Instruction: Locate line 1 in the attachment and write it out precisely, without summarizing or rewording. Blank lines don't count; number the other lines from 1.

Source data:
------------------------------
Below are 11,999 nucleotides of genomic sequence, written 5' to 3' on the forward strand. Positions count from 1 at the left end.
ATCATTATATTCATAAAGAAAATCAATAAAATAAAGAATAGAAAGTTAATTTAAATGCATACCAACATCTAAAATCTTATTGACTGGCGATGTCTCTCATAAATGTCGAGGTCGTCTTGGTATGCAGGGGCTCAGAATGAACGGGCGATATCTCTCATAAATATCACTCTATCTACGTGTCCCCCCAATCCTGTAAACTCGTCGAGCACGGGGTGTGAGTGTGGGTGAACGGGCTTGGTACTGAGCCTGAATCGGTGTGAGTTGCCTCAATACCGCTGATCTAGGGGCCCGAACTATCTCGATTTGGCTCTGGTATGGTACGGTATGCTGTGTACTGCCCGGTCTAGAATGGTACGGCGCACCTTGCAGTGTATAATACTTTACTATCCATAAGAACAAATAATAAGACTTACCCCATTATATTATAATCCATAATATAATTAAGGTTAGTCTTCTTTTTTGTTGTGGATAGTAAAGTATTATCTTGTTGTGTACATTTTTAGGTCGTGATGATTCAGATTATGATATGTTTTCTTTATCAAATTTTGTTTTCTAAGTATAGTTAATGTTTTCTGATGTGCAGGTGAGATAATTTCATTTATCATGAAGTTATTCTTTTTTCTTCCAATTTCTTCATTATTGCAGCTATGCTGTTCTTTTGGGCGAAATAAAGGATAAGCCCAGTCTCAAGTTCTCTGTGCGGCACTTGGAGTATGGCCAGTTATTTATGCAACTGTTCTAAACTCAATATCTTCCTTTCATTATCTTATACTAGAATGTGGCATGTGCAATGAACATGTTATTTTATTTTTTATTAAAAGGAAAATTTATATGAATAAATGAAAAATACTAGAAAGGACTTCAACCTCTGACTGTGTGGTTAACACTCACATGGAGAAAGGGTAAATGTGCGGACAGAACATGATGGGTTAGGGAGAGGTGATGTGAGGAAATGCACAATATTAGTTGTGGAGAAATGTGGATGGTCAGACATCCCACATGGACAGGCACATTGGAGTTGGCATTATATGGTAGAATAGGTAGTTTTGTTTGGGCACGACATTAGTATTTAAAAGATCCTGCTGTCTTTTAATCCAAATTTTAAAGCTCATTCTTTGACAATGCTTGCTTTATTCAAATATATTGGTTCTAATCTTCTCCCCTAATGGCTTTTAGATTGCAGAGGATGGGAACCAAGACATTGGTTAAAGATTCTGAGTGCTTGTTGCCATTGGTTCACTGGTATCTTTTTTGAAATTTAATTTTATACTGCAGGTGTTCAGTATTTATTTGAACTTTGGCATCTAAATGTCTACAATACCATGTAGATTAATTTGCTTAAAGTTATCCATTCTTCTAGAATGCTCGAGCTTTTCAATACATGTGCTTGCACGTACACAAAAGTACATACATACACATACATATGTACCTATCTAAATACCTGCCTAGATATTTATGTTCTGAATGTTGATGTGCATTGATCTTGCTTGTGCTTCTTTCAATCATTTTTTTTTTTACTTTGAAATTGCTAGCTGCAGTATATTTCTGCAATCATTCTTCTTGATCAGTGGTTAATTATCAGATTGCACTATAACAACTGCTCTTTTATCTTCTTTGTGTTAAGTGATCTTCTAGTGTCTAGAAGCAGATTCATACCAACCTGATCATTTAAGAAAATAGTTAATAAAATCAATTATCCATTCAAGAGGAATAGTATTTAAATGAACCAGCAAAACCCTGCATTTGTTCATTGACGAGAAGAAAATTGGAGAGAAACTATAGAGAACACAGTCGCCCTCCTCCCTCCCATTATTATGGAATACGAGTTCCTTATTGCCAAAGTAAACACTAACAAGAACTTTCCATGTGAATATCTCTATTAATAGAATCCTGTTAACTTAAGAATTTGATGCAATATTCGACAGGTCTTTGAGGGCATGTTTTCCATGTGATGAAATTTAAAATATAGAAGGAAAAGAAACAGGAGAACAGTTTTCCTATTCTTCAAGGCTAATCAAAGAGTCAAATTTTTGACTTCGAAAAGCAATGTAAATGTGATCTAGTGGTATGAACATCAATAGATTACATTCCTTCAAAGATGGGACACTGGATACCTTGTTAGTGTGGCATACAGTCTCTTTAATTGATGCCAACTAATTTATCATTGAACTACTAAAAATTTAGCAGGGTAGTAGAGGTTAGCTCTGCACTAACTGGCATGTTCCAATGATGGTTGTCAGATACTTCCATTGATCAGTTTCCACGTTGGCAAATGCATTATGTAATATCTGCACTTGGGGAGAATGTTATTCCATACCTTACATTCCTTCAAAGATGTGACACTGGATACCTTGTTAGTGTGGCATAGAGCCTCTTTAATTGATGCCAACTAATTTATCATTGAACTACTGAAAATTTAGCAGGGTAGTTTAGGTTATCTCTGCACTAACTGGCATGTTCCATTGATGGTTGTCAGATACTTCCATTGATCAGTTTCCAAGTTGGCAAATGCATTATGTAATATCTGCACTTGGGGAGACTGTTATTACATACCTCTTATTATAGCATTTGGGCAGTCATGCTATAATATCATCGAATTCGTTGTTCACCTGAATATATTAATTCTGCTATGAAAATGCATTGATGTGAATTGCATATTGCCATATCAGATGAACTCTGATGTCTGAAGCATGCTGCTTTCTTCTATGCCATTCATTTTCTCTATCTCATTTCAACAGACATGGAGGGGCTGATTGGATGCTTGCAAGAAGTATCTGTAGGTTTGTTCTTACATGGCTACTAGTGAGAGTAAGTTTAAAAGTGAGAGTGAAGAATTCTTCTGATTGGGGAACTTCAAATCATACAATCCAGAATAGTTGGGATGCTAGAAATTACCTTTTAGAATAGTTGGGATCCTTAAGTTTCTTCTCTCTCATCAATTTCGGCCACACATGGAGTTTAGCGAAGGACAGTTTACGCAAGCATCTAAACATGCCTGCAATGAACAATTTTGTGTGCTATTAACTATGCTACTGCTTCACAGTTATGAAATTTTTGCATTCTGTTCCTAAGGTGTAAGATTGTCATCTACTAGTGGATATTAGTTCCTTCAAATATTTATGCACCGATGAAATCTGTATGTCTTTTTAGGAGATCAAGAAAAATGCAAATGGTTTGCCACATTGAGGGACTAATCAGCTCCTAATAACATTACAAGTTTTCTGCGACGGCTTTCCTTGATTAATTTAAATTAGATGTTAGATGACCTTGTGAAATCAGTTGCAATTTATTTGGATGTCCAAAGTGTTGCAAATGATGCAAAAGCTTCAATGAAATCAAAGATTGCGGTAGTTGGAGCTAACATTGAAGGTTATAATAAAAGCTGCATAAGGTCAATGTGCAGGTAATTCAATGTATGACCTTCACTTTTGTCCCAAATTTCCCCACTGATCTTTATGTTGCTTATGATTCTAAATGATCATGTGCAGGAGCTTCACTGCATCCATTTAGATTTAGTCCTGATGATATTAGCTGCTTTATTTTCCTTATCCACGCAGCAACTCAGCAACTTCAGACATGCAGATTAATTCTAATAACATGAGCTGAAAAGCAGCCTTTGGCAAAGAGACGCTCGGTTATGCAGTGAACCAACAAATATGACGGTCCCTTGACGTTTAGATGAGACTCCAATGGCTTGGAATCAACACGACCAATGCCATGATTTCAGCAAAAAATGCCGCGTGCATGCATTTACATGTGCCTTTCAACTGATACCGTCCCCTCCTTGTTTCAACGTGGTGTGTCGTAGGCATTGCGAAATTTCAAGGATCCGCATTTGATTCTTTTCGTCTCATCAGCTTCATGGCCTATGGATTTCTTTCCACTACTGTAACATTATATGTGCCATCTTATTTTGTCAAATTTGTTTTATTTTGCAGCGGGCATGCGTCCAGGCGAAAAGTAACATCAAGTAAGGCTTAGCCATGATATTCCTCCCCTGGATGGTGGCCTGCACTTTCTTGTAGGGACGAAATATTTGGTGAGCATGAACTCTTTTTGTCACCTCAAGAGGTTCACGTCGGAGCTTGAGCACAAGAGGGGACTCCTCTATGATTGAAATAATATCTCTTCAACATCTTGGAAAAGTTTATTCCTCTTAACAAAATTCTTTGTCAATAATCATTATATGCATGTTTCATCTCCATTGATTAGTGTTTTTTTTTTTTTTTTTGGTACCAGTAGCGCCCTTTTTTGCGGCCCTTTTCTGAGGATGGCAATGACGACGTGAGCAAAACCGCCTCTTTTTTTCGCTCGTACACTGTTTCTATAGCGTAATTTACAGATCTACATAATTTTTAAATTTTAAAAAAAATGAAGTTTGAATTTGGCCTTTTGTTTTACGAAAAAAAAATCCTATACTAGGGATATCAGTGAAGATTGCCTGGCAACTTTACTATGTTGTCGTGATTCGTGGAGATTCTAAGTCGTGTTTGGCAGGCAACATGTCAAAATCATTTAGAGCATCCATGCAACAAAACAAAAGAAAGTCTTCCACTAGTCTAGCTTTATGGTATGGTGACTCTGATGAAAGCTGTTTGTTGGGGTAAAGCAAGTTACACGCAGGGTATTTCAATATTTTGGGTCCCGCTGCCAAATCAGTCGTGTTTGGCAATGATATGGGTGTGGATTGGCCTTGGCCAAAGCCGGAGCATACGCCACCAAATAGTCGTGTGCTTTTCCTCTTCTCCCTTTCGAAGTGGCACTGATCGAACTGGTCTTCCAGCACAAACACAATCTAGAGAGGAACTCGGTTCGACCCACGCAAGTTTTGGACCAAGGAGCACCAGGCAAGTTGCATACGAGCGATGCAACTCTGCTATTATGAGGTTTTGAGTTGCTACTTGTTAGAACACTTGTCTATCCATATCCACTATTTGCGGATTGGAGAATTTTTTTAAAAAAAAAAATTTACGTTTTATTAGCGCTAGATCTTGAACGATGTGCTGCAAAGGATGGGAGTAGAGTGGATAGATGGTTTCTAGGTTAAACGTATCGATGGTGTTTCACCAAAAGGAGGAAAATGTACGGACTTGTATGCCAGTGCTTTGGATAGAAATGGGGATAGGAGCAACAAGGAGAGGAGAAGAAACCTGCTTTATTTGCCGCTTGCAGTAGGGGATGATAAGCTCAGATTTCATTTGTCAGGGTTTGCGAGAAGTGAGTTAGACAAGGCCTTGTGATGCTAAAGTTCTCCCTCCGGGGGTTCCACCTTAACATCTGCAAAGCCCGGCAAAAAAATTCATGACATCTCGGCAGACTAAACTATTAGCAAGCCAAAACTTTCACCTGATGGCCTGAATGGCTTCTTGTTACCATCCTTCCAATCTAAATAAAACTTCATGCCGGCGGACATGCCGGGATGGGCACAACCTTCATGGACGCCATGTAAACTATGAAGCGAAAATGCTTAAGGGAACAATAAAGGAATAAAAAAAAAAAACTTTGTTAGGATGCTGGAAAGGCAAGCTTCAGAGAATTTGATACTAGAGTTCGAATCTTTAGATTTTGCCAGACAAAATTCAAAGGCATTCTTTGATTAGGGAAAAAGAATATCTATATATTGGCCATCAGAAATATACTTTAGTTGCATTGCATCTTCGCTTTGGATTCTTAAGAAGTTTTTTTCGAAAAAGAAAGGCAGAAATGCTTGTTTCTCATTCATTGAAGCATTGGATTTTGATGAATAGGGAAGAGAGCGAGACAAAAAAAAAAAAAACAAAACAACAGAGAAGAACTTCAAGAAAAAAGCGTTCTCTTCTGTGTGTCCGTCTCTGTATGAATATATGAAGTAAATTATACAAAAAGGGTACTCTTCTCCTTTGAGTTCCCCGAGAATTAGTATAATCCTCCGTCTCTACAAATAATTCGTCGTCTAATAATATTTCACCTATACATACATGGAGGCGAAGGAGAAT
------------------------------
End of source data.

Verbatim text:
Below are 11,999 nucleotides of genomic sequence, written 5' to 3' on the forward strand. Positions count from 1 at the left end.